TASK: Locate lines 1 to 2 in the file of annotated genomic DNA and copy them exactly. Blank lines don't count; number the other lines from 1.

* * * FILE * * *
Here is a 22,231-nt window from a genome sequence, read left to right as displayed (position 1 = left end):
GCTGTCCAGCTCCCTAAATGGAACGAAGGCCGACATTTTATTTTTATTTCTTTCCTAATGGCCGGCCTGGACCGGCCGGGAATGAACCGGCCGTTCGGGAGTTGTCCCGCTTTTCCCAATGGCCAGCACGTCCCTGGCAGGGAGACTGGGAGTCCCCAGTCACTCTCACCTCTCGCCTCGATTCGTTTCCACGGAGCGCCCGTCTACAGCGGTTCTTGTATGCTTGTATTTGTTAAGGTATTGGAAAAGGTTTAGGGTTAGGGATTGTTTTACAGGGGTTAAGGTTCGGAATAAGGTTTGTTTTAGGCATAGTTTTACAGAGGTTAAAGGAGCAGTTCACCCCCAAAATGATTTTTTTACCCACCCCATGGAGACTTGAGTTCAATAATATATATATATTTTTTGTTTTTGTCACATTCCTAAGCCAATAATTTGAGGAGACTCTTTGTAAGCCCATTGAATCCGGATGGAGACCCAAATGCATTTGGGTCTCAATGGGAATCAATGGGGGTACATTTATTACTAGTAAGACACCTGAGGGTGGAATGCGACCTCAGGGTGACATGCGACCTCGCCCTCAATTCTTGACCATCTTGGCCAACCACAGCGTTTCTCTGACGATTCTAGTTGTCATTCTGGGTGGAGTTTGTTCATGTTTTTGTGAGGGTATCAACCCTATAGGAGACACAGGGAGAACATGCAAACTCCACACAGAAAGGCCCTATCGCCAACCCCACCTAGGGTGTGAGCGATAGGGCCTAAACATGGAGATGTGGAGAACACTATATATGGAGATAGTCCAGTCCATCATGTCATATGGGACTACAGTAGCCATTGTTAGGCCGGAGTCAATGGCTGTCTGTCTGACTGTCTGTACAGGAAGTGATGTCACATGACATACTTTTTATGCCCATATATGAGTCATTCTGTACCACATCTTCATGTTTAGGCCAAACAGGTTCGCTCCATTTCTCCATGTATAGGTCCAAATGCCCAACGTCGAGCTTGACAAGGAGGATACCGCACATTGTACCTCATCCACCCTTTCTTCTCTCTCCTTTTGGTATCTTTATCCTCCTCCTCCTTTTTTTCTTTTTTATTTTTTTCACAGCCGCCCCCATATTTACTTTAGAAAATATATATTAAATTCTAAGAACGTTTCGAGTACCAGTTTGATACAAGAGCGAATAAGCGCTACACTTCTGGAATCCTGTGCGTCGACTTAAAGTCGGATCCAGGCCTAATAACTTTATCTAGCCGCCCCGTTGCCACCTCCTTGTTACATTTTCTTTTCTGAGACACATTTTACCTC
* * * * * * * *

Here is a 22,231-nt window from a genome sequence, read left to right as displayed (position 1 = left end):
GCTGTCCAGCTCCCTAAATGGAACGAAGGCCGACATTTTATTTTTATTTCTTTCCTAATGGCCGGCCTGGACCGGCCGGGAATGAACCGGCCGTTCGGGAGTTGTCCCGCTTTTCCCAATGGCCAGCACGTCCCTGGCAGGGAGACTGGGAGTCCCCAGTCACTCTCACCTCTCGCCTCGATTCGTTTCCACGGAGCGCCCGTCTACAGCGGTTCTTGTATGCTTGTATTTGTTAAGGTATTGGAAAAGGTTTAGGGTTAGGGATTGTTTTACAGGGGTTAAGGTTCGGAATAAGGTTTGTTTTAGGCATAGTTTTACAGAGGTTAAAGGAGCAGTTCACCCCCAAAATGATTTTTTTACCCACCCCATGGAGACTTGAGTTCAATAATATATATATATTTTTTGTTTTTGTCACATTCCTAAGCCAATAATTTGAGGAGACTCTTTGTAAGCCCATTGAATCCGGATGGAGACCCAAATGCATTTGGGTCTCAATGGGAATCAATGGGGGTACATTTATTACTAGTAAGACACCTGAGGGTGGAATGCGACCTCAGGGTGACATGCGACCTCGCCCTCAATTCTTGACCATCTTGGCCAACCACAGCGTTTCTCTGACGATTCTAGTTGTCATTCTGGGTGGAGTTTGTTCATGTTTTTGTGAGGGTATCAACCCTATAGGAGACACAGGGAGAACATGCAAACTCCACACAGAAAGGCCCTATCGCCAACCCCACCTAGGGTGTGAGCGATAGGGCCTAAACATGGAGATGTGGAGAACACTATATATGGAGATAGTCCAGTCCATCATGTCATATGGGACTACAGTAGCCATTGTTAGGCCGGAGTCAATGGCTGTCTGTCTGACTGTCTGTACAGGAAGTGATGTCACATGACATACTTTTTATGCCCATATATGAGTCATTCTGTACCACATCTTCATGTTTAGGCCAAACAGGTTCGCTCCATTTCTCCATGTATAGGTCCAAATGCCCAACGTCGAGCTTGACAAGGAGGATACCGCACATTGTACCTCATCCACCCTTTCTTCTCTCTCCTTTTGGTATCTTTATCCTCCTCCTCCTTTTTTTCTTTTTTATTTTTTTCACAGCCGCCCCCATATTTACTTTAGAAAATATATATTAAATTCTAAGAACGTTTCGAGTACCAGTTTGATACAAGAGCGAATAAGCGCTACACTTCTGGAATCCTGTGCGTCGACTTAAAGTCGGATCCAGGCCTAATAACTTTATCTAGCCGCCCCGTTGCCACCTCCTTGTTACATTTTCTTTTCTGAGACACATTTTACCTC